The purpose of practising the Art of TaeKwon-Do as General Choi intended applies differently to the student and to the instructor. However, there is a general and fundamental mission that needs to be reminded just as we remind ourselves of the Tenets and Members Code.
Before we dive into the heart of the topic, let us recall that practising TaeKwon-Do has the direct outcome of improving our lives and encouraging others to do the same so that mutually the world gradually becomes happier and more peaceful. Then arises the question, why do we exercise our body along with our mind to execute powerful and sometimes lethal techniques that could potentially hurt other individuals? Wouldn’t there be an alternative that is non-physical such as a religion that teaches us to be happy and be courteous to others? Although training the mind may deem enough, our bodies deteriorate as we age, which weakens our mind because when the body is unhealthy it affects our nerves that send signals to our brain. Therefore it is necessary to train the body and mind simultaneously.
Learning the Art’s techniques arms the practitioner a powerful and deadly weapon. Should he or she walk an immoral path, it would equip a potential criminal with tools and skills that harm the society. Mastering the techniques and using them the wrong way could result in extreme consequences and lives lost. Similar to possession of arms, one could use a gun to save herself or her family’s lives or it could be used immorally to murder somebody. Hence, the Art of TaeKwon-Do is not for everyone and most definitely not for ill-minded individuals.
For the student, the objective is simply to learn the Art, progress technically and mentally, following the Tenets as an ethical, moral individual. As she transitions and promotes to a black belt first degree, she will learn to set an example as a role model for other colour belts and begins her journey to lead those junior to her who need guidance. Whether she becomes an instructor and starts her own dojang or not, she will gain instructor experience, knowledge and wisdom inevitably, especially during the 1st to the 3rd degree. As soon as she steps into the realm of leading a dojang of her own, the complexity is multiplied.
As the chief instructor, it is no longer only about training her own mind or body. It is now about leading and educating the students the values the federation and TaeKwon-Do stand for, managing other instructors—their teaching skills and their mentality as an instructor, managing the finances of the dojang, the business of it as well as balancing between promoting the business and preserving the ethical and moral principles constructed by General Choi. One of the challenges is to maintain good spirit amongst her fellow instructors. They are not only her students but they are instructors themselves. This is a special relationship and needs meticulous nurturing. However, the greatest challenge she will face is whether she will walk the corporate path and prioritizing the business over the ethics. Many schools or even federations differ from LITF in this aspect because of how the focus of TaeKwon-Do has deflected to the business side, neglecting on the fundamental values that TaeKwon-Do was founded on. Examples are charging students an absurdly unfair fee for certain processes in their training, like examination fees or certificate fees. It is true that in our society there is the need to survive through work and income to earn money, a tender to exchange between goods and services. Without money, we return to the basic trading method, barter. A good for another good or service. How would life be if we tag a cow along the street just to buy some food? Money is a necessity and so is keeping the dojang profitable in order to continue spreading the beautiful Art. The chief instructor has to bear the responsibility of keeping TaeKwon-Do economical and affordable by the mass while making a profit without forfeiting the moral and ethical values. This could be done and LITF will support its Members in achieving this objective.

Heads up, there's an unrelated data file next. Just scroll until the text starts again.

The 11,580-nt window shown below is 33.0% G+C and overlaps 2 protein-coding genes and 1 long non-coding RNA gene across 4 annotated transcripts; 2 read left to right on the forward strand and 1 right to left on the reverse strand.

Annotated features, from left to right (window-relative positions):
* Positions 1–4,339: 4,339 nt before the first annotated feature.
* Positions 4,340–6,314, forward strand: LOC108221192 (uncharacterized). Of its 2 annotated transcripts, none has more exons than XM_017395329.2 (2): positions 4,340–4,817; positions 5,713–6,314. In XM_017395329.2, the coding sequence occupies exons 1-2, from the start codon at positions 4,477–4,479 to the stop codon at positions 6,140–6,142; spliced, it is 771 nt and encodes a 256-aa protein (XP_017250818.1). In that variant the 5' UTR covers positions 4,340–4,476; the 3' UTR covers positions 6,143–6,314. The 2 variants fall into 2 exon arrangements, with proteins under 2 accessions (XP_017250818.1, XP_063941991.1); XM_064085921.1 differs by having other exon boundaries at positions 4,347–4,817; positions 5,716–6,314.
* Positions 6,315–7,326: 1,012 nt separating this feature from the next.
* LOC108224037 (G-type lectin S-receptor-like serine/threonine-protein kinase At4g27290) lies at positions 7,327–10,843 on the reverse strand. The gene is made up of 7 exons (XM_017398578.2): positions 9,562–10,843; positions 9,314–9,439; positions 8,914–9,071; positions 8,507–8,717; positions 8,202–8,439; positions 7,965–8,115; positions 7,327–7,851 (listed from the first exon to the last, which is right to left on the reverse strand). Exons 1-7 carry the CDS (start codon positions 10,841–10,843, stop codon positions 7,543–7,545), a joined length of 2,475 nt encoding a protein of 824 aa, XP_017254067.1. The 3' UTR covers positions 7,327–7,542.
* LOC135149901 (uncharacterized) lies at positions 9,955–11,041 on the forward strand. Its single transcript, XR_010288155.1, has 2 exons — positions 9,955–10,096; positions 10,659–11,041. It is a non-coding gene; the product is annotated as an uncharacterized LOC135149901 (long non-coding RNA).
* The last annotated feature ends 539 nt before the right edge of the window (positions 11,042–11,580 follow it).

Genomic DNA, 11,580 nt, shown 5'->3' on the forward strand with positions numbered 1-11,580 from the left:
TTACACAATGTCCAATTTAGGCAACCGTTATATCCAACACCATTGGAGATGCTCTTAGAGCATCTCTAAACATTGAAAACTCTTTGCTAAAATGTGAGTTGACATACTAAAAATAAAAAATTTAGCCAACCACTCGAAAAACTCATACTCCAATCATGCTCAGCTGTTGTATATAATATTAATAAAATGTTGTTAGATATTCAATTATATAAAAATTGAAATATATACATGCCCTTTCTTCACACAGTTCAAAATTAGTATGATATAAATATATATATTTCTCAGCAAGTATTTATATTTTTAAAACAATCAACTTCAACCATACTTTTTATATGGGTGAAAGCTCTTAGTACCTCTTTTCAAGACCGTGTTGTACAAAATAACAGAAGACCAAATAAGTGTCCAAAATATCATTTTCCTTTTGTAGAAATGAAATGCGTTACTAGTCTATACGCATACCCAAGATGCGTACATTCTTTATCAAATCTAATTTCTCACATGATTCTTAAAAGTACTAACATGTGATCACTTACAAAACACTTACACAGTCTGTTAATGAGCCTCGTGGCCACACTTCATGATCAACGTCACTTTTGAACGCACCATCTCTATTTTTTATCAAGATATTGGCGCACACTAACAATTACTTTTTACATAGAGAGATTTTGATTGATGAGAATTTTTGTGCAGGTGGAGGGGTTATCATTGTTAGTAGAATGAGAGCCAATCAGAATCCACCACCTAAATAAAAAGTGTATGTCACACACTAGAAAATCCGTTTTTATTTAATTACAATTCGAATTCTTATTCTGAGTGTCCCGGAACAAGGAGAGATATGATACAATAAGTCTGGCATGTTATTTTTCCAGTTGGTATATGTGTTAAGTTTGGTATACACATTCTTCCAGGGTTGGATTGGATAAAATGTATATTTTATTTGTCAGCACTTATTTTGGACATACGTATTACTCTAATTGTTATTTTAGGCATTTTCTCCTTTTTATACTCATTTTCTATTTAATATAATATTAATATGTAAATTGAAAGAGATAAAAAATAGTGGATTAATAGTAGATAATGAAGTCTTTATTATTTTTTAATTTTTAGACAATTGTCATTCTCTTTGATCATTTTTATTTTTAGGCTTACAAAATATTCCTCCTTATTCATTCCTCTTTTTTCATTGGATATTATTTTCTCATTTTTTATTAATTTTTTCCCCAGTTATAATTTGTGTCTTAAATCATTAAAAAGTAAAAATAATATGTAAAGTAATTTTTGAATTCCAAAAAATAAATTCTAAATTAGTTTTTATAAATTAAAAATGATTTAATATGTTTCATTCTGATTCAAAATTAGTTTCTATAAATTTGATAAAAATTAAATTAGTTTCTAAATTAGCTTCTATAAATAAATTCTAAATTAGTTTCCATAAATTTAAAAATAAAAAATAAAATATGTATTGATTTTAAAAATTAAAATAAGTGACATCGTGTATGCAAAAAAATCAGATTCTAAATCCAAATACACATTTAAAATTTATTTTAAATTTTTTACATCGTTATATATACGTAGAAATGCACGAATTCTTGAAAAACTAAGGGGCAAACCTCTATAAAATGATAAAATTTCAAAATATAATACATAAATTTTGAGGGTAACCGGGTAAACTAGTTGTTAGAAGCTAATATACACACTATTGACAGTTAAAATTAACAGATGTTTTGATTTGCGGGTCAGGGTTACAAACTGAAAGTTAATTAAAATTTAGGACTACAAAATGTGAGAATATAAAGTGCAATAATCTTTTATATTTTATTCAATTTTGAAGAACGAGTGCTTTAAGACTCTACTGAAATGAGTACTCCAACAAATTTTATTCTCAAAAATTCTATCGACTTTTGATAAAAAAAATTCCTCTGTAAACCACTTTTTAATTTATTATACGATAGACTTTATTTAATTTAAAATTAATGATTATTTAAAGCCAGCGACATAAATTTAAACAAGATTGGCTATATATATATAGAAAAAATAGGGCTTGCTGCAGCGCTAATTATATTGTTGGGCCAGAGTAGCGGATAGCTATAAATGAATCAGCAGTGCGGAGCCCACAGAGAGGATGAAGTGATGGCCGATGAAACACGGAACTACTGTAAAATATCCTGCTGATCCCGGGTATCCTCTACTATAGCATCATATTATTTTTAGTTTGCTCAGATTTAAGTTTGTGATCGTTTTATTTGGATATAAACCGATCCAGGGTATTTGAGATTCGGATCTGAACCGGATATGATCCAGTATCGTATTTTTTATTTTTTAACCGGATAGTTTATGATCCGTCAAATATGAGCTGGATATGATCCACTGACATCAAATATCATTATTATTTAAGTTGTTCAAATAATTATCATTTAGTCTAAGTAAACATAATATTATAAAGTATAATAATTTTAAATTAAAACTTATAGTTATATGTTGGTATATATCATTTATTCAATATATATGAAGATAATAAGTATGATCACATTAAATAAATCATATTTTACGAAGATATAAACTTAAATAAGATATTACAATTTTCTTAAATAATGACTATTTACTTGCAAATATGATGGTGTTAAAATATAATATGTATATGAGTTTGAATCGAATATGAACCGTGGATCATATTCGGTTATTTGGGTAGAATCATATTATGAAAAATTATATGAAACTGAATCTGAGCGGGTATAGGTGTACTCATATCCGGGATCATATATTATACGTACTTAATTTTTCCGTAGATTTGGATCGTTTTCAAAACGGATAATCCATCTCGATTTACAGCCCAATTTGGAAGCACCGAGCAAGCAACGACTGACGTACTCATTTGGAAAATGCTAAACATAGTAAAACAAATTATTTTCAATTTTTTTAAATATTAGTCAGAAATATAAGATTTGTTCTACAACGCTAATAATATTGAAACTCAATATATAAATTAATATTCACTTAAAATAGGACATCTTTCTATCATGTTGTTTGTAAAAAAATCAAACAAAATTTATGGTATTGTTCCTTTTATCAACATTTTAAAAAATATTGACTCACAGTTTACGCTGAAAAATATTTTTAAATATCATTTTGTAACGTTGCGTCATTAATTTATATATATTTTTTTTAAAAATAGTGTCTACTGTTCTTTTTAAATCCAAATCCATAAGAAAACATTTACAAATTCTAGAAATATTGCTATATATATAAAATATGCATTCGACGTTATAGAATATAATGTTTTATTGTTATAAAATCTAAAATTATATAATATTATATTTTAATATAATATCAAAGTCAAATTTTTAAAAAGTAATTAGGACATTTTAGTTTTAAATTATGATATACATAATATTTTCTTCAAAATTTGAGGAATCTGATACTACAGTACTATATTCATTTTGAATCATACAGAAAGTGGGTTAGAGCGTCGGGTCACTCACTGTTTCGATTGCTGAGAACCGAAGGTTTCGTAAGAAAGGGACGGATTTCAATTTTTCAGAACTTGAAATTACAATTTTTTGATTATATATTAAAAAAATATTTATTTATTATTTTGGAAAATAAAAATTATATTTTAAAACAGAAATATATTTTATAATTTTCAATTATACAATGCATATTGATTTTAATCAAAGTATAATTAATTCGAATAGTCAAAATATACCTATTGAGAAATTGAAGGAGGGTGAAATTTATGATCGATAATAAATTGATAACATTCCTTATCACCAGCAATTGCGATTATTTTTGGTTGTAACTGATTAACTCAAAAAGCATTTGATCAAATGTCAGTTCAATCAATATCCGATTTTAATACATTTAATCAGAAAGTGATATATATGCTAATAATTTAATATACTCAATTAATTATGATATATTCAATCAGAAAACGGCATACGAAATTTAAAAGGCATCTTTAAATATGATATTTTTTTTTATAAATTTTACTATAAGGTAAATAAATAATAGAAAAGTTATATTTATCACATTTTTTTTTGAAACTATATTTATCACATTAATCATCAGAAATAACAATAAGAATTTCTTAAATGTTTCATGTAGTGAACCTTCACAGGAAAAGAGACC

To conclude, on a daily basis, both the student or the instructor need to continually train her mind and body, educating others correctly and leading a spectacular life while maintaining and protecting the TaeKwon-Do’s original values as she trains or teaches under the same moral and ethic code.